Typography is an important aspect of any cover. It’s the first thing readers read on a book. The typeface must not only be compatible with whatever images are displayed on the cover, but also with the genre in which the book is positioned. Covers that use the typography as their primary design feature are referred to as “typographic covers.” These are the ones with limited imagery, photographic or otherwise, where the title and author take up most of the space. With these covers, finding the right font is more important than ever.
For a book to stand out in the marketplace, the typography element must be as important as all other aspects of the cover. All of the pieces must work together to cultivate a feeling or message about what one can expect inside the book.
It was the ’80s, and desktop publishing was just starting to take off. Bringhurst felt the sudden availability of digital fonts would overwhelm any inclination toward rational design and cause typographical chaos. He did what any perfectionist would do: write a book.
Every teacher ever told me to submit papers typed in Times New Roman, twelve-point font, double-spaced; I assumed it was the be-all and end-all of professional-looking typefaces. Times New Roman was so ingrained in my being that the idea of using another typeface hadn’t even occurred to me.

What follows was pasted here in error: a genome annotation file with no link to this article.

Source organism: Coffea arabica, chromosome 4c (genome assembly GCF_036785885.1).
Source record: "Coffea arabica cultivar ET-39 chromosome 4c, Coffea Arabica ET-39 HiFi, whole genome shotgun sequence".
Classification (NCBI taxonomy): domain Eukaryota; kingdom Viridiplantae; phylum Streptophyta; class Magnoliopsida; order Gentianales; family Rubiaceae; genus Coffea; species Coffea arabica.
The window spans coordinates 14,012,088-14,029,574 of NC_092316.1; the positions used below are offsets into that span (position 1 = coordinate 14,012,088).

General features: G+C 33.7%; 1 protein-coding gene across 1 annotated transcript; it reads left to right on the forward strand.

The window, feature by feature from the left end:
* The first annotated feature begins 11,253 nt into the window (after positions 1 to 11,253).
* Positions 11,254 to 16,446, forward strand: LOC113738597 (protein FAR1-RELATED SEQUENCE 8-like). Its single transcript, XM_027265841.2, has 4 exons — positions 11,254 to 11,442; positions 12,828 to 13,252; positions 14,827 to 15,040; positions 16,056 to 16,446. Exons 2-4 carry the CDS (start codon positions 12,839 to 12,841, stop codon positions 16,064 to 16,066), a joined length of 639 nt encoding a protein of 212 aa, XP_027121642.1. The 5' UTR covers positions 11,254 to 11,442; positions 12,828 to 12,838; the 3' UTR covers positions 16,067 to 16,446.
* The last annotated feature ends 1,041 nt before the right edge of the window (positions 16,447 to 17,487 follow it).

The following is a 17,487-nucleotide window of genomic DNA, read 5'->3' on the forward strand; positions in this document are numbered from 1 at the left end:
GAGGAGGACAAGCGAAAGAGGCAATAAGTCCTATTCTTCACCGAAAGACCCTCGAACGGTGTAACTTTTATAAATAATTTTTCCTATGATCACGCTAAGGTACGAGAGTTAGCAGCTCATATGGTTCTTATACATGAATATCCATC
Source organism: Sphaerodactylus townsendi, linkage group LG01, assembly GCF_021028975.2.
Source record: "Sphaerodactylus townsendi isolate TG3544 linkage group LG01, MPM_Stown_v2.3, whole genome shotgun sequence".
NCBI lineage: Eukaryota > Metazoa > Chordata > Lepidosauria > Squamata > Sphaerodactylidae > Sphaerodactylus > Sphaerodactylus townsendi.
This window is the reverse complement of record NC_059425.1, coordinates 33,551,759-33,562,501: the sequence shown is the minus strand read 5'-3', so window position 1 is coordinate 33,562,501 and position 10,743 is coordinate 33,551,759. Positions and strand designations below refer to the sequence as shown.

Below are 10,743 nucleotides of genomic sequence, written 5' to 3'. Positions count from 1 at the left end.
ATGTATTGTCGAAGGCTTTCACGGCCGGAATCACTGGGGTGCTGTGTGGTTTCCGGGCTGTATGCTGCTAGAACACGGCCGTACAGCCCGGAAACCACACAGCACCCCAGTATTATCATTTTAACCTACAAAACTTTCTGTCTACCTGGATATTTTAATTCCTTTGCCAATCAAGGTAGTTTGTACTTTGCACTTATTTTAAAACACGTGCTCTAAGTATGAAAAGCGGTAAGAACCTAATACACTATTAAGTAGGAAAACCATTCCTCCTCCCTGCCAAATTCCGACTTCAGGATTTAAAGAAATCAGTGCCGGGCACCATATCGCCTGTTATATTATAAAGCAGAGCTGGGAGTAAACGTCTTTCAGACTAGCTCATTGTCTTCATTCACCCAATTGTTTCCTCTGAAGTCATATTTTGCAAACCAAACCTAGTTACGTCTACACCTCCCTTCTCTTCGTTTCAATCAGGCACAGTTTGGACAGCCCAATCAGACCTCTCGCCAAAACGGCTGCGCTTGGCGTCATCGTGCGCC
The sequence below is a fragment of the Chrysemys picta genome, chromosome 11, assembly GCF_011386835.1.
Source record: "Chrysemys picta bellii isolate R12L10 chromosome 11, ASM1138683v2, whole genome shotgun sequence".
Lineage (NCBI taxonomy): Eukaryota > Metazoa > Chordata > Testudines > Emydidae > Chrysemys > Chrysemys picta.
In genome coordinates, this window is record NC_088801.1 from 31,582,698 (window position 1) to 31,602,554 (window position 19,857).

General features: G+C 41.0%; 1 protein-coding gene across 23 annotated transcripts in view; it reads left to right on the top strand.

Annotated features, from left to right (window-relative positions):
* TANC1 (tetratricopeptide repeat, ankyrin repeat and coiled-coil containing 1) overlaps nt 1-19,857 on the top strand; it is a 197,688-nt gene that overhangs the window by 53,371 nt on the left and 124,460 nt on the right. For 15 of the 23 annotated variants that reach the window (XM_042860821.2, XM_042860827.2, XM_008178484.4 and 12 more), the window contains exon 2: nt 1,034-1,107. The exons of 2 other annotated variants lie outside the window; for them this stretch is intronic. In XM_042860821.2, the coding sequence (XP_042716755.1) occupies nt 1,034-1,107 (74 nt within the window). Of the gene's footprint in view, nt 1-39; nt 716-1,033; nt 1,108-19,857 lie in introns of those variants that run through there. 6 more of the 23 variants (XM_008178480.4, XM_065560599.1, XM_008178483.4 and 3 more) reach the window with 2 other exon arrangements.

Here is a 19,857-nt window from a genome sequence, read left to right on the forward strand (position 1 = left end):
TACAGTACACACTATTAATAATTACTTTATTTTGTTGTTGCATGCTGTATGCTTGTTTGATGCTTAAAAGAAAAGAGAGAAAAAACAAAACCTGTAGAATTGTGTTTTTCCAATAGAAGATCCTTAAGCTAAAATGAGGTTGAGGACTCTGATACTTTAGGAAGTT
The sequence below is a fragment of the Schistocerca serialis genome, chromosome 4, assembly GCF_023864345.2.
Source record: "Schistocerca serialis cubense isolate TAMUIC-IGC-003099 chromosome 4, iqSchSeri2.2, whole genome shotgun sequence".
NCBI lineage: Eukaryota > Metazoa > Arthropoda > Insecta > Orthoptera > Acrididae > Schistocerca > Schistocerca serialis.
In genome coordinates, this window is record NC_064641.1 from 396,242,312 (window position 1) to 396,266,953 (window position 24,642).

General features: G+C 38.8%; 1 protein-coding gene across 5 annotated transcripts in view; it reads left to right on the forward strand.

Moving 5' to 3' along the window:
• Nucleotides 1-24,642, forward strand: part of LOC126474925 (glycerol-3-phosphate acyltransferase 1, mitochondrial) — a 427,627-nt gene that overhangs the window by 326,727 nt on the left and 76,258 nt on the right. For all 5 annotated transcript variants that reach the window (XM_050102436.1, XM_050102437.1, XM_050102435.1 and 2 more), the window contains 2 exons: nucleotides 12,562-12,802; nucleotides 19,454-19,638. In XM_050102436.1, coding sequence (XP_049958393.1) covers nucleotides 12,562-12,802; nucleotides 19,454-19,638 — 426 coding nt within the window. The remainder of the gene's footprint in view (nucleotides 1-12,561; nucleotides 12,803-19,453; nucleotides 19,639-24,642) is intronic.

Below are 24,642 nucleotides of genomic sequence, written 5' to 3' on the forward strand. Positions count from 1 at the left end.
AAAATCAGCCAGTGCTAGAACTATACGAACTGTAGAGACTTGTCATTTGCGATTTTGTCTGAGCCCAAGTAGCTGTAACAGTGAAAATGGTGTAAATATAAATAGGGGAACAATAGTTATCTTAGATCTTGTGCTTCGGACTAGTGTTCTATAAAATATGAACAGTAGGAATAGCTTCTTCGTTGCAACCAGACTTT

In recent years, multiple graphic designers—a few having dyslexia themselves—have created various new fonts designed to be easily read by individualizing each letter to create a smoother reading experience. This is done by creating larger openings in letters like c and e, as well as varying the thickness to make each letter distinct.
The last time you heard from the Ocean in My Ears team, we were busy copyediting the manuscript. Well, now the copyediting is finished, and we have since turned our attention to the cover. Like many of our projects at Ooligan Press, this was a collaborative effort. Taylor Farris came up with the original concept for the cover that featured a watercolor splash, a denim textured font, and a clean aesthetic; Leigh Thomas built upon this design, adding the mountains and the reflection, as well as fine-tuning the details; and Riley Pittenger hand drew the illustrated car. Needless to say, the result is a cover that is more than the sum of its parts, but let’s go ahead and take a closer look at some of those parts anyway.